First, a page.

Follicular Unit Transplantation in Women
As in men, the exclusive use of naturally occurring, individual follicular units represent the ideal way to restore a woman’s hair. However, to successfully perform hair transplantation in women the surgeon must understand the subtle, but important aesthetic differences between the sexes.
Hair transplant surgeons generally have more experience with men, and some of this experience is not directly transferable to women. As with all processes, one must start with observation.
A normal female hairline is much different that of a man’s hairline. In men, the hair in the frontal hairline usually started 3/4 inch above the highest crease of the furrowed brow, while the woman’s normal hairline position lies at this point. The hair direction is different as in men, the hair points predominantly forward, with a change in direction only as one approaches the temples. A woman’s hairline is more often characterized by “whorls” and “licks” that give the frontal edge its interesting “character” and it does not point forward in its normal position but rather to the sides. These abrupt directional changes can be recreated, but it requires very fine instrumentation and meticulous attention to the depth, angle and spacing of the recipient sites in which the grafts are to be placed as well as a skill-set from a knowledgeable doctor.
In women, a “vellus blush” produced by finer hair, is often noted at the leading edge of the frontal hairline. In men, the aesthetic contribution of these vellus hairs is much less significant, if they are present at all. Therefore, using one-hair follicular units will often be sufficient to produce a natural appearing frontal edge of a man’s hairline (except in those with the coarsest hair). In women, however, finer hair is sometimes needed and this can be produced by removing the bulb (cutting off the bottom) of a normal terminal follicle. This will decrease the hair shaft diameter and make the appearance of the frontal hairline softer. It is also useful when transplanting the temples and restoring the eyebrows.
Some transplant surgeons feel that the nape of the neck, or just behind the ear, is a good source of this finer hair and they make the donor incision in these areas. I strongly advise against this practice because the incidence of unacceptable scarring is quite high and the hair in this location may not be permanent, since it is more subject to androgenetic and age related changes.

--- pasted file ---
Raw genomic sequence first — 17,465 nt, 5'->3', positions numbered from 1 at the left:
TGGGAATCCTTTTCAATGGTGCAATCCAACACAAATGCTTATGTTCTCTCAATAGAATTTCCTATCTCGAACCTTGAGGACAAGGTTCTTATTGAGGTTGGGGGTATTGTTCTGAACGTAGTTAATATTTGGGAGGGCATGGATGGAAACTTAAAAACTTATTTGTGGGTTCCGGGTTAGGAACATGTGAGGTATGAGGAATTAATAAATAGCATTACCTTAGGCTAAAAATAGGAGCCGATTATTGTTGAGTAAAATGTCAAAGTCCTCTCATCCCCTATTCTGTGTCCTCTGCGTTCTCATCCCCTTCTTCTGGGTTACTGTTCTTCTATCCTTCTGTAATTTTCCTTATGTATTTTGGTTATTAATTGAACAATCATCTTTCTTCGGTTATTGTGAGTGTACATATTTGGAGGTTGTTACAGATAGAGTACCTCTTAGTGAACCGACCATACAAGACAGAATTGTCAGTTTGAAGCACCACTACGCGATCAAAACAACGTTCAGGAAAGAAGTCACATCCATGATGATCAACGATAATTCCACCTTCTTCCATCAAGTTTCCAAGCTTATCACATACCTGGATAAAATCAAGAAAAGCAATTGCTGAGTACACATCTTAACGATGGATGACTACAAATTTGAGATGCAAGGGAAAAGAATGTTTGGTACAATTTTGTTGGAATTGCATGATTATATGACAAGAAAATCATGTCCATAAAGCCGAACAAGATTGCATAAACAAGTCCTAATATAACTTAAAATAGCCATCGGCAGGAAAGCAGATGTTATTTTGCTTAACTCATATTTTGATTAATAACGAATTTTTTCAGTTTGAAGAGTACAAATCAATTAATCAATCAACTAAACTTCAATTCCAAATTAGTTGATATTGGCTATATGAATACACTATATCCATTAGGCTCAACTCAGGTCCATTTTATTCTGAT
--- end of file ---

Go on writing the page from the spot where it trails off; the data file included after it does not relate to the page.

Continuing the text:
Another interesting characteristic of the female hairline is the higher occurrence of “Widow’s Peaks.” The Widow’s Peak is not simply a triangular dip at the midline, but a series of variations in the hairline that can add elegance and drama and is a remnant of the recession of the original child’s hairline upward, leaving a pointed tuft in the mid-line. In constructing a Widow’s Peak, the following should be noted: 1) the peak is often bounded on at least one side by a concave (rather than convex) hairline, 2) it is often slightly off center, 3) it is usually asymmetrical, and 3) the hair often points to the side rather than forward when present in women consistent with the direction of the juvenile hairline before it receded.
In contrast to the male hairline that normally recedes approximately 1/2 to 3/4 inch from the highest crease of the furrowed brow at the midline and 2-4 cm at the temples after puberty (even without any genetic balding), the female hairline tends to hug the upper brow crease (upper forehead wrinkle) throughout life. This gives the frontal presentation a more rounded look and a more complete frame to the face. But, in order for the hair to frame the face well, the subtle changes in hair direction must be reproduced exactly as it occurs is nature. This is a technical challenge since the hair direction shifts from being forward at the midline, to pointing backwards and downward at the temples, with the hair emerging almost perfectly flat to the surface of the skin.
Another technical challenge in transplanting women is that any bulkiness to the grafts will create unevenness in the skin. The skin of many women is so thin, especially in the region of the temples, that even one-hair follicular units must be trimmed closely with all the extraneous tissues removed. This, of course, can only be performed with precision, using the dissecting stereo-microscope. Unfortunately, many hair transplant surgeons do not understand the subtle techniques that must be employed when transplanting the temple peaks. Their results often have dimpling and small tufts of skin surrounding each graft making temple transplants very detectable unless everything was done perfectly at the time of the surgery.
Note the slightly asymmetric, saw-toothed normal female hairline.
Understanding the nuances of temple restoration is mandatory for doctors attempting hair transplantation to women, since, in contrast to men where the temples are rarely transplanted, in women it is almost always required. Whether the balding is from a face or brow lift, due to traction, or inherited, the temples are almost always involved.
A final characteristic of the female hairline is that it is extremely irregular and often asymmetric. The surgeon must fight his “natural instinct” to be well organized and orderly when determining the placement of the sites, as this will detract from the naturalness of the result. But, beauty in all living things is defined, in part, by their “symmetry.” This is an evolutionary marker signifying good health that is noted throughout the animal kingdom. The surgeon must, therefore, posses the artistic sense to strike just the right blend of asymmetry and balance, and of irregularity and perfection.